The approval of the law late Monday was defended by government ministers and supporters as a necessary response to the movement that calls for Israel to be boycotted over its 50-year occupation of the Palestinian territories.
Israel sees the boycott movement as a strategic threat and accuses it of anti-Semitism -- a claim activists deny, saying they only want to see the occupation end.
The law follows other recent measures seen as targeting left-wing NGOs, and human rights groups said it could affect their work.
Israel has been faced with boycott calls for decades, but the movement known as BDS (Boycott, Divestment and Sanctions) has raised its profile in recent years with help from famous backers such as Roger Waters.
In response, Israeli politicians have become more combative under Prime Minister Benjamin Netanyahu's current coalition government, seen as the most right-wing in the country's history.
Last year, Israel budgeted 118 million shekels ($32 million, 30 million euros) to fight the movement.
The bill, which passed by a vote of 46 to 28, means visas and residence permits will not be given to those who have "knowingly issued a public call to boycott the state of Israel or pledged to take part in such a boycott," a parliament statement said.
It applies to those who are not Israeli citizens or permanent residents, and includes those who are members of organisations calling for a boycott, it said.
"We think that border control should not be used as thought control," Hagai El-Ad, executive director of prominent Israeli human rights group B'Tselem, told journalists.
He moted that Israel also controls who enters the Palestinian territories, apart from through one border crossing into Gaza from Egypt, and said the law could "absolutely" affect his group's work.
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The law defines boycott as "deliberately avoiding economic, cultural or academic ties with another person or body solely because of their affinity with the state of Israel, one of its institutions or an area under its control, in such a way that may cause economic, cultural or academic damage."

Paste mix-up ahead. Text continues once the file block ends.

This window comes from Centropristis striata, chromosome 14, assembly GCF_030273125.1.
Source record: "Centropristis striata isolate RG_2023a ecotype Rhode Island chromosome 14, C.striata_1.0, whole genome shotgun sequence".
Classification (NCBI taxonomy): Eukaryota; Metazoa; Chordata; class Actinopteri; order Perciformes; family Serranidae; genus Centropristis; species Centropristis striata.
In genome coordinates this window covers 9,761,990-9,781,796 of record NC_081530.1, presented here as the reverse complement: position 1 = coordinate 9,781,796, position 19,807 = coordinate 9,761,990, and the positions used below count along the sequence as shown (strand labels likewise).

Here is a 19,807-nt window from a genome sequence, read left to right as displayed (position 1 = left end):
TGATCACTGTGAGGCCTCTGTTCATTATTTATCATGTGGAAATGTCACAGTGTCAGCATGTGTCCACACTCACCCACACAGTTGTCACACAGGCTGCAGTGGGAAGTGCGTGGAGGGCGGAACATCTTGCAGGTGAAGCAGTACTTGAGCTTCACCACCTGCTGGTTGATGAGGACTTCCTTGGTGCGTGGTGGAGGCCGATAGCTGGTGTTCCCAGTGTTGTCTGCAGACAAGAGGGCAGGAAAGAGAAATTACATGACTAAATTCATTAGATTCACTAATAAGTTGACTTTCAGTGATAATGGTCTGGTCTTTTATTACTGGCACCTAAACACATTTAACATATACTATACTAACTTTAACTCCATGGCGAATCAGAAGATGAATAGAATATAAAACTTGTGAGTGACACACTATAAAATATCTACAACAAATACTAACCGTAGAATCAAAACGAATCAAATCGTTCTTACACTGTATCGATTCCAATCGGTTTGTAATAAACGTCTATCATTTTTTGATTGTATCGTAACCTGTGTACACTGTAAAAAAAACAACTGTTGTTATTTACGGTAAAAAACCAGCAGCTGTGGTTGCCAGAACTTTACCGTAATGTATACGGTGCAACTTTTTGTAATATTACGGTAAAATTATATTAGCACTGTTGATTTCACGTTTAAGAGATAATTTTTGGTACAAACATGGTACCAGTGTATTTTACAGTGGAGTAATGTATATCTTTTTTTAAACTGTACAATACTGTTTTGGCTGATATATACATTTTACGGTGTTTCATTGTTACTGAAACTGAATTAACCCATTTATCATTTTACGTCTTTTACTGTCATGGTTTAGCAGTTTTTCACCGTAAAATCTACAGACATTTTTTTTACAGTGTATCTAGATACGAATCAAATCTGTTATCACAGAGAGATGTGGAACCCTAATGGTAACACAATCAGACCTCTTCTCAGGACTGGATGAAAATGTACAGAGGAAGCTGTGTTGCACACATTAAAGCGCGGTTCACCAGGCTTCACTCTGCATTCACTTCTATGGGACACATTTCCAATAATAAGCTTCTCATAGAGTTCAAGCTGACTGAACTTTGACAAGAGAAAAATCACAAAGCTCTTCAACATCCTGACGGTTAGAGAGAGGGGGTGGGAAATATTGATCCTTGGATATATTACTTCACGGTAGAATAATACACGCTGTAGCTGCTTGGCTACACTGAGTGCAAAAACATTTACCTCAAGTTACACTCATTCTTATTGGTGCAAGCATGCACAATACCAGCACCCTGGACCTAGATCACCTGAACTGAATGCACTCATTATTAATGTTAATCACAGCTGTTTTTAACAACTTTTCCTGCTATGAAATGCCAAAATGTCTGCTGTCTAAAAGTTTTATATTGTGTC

The reference to "an area under its control" means the law also applies to activists' calls to shun dealings with Jewish settlements in the occupied territories.
Public Security Minister Gilad Erdan defended the law on Tuesday, saying "every country has the right to determine who enters its borders."
He called it "another step in our struggle against those who seek to delegitimize Israel while hiding behind the language of human rights, and they do it from time to time."
But Jewish Voice for Peace, a US human rights group supporting BDS, went as far as to compare the law to US President Donald Trump's revised ban on refugees and travellers from six Muslim-majority nations.
"Israel just passed its own discriminatory travel ban barring supporters of nonviolent tactics to end Israelùs violations of Palestinian rights," its executive director Rebecca Vilkomerson said in a statement.
"My grandparents are buried in Israel, my husband and kids are citizens, and I lived there for three years, but this bill would bar me from visiting because of my work in support of Palestinian rights."
Anti-settlement NGO Peace Now called the law "neither Jewish nor democratic."
It said it "will not prevent the boycott but just erode Israel's standing in the world and lead us toward international isolation."
Those who supported the bill however said it was simply a matter of self-defence, saying Israel should not open its doors to those they allege want to harm the country.
"If someone demeans me, I do not let them into my home," said David Amsalem, a lawmaker from Netanyahu's Likud party, according to the Jerusalem Post.
MP Manuel Trajtenberg, of the main opposition Zionist Union alliance, said he believed constructive engagement with the boycott lobby was a better option.
"For 10 years I've repeatedly confronted BDS and I have brought some of them here to show them that they are mistaken," he said during Monday night's debate.